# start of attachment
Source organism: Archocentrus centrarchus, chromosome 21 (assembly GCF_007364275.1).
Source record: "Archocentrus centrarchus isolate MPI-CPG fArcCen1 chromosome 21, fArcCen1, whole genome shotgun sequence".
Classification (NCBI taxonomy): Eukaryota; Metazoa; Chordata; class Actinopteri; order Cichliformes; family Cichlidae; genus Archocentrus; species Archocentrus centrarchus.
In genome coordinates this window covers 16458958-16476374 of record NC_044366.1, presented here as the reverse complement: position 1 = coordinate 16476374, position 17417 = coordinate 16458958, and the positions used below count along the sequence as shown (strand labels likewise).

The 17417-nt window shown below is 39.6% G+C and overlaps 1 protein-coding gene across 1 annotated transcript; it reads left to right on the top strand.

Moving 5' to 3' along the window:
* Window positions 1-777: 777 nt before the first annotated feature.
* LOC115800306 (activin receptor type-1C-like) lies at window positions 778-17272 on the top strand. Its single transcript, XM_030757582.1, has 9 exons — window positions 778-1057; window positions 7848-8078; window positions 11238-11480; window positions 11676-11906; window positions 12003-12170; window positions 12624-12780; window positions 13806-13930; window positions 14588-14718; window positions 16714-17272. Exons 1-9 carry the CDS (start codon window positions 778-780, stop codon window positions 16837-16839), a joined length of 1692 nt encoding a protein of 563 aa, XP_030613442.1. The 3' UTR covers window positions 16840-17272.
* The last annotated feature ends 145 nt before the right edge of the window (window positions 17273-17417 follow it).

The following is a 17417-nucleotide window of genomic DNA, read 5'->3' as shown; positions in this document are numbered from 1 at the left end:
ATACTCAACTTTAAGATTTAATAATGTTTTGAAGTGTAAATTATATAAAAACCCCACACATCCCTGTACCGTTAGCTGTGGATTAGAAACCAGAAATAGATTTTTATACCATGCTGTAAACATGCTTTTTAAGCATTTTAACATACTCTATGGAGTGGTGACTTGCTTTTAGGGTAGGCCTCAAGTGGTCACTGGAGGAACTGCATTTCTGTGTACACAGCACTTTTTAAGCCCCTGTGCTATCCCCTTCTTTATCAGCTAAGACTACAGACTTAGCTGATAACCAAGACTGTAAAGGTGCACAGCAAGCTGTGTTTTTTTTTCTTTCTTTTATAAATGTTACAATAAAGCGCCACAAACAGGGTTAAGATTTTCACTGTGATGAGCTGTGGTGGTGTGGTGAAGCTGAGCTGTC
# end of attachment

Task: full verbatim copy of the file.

Source organism: Archocentrus centrarchus, chromosome 21 (assembly GCF_007364275.1).
Source record: "Archocentrus centrarchus isolate MPI-CPG fArcCen1 chromosome 21, fArcCen1, whole genome shotgun sequence".
Classification (NCBI taxonomy): Eukaryota; Metazoa; Chordata; class Actinopteri; order Cichliformes; family Cichlidae; genus Archocentrus; species Archocentrus centrarchus.
In genome coordinates this window covers 16458958-16476374 of record NC_044366.1, presented here as the reverse complement: position 1 = coordinate 16476374, position 17417 = coordinate 16458958, and the positions used below count along the sequence as shown (strand labels likewise).

The 17417-nt window shown below is 39.6% G+C and overlaps 1 protein-coding gene across 1 annotated transcript; it reads left to right on the top strand.

Moving 5' to 3' along the window:
* Window positions 1-777: 777 nt before the first annotated feature.
* LOC115800306 (activin receptor type-1C-like) lies at window positions 778-17272 on the top strand. Its single transcript, XM_030757582.1, has 9 exons — window positions 778-1057; window positions 7848-8078; window positions 11238-11480; window positions 11676-11906; window positions 12003-12170; window positions 12624-12780; window positions 13806-13930; window positions 14588-14718; window positions 16714-17272. Exons 1-9 carry the CDS (start codon window positions 778-780, stop codon window positions 16837-16839), a joined length of 1692 nt encoding a protein of 563 aa, XP_030613442.1. The 3' UTR covers window positions 16840-17272.
* The last annotated feature ends 145 nt before the right edge of the window (window positions 17273-17417 follow it).

The following is a 17417-nucleotide window of genomic DNA, read 5'->3' as shown; positions in this document are numbered from 1 at the left end:
ATACTCAACTTTAAGATTTAATAATGTTTTGAAGTGTAAATTATATAAAAACCCCACACATCCCTGTACCGTTAGCTGTGGATTAGAAACCAGAAATAGATTTTTATACCATGCTGTAAACATGCTTTTTAAGCATTTTAACATACTCTATGGAGTGGTGACTTGCTTTTAGGGTAGGCCTCAAGTGGTCACTGGAGGAACTGCATTTCTGTGTACACAGCACTTTTTAAGCCCCTGTGCTATCCCCTTCTTTATCAGCTAAGACTACAGACTTAGCTGATAACCAAGACTGTAAAGGTGCACAGCAAGCTGTGTTTTTTTTTCTTTCTTTTATAAATGTTACAATAAAGCGCCACAAACAGGGTTAAGATTTTCACTGTGATGAGCTGTGGTGGTGTGGTGAAGCTGAGCTGTC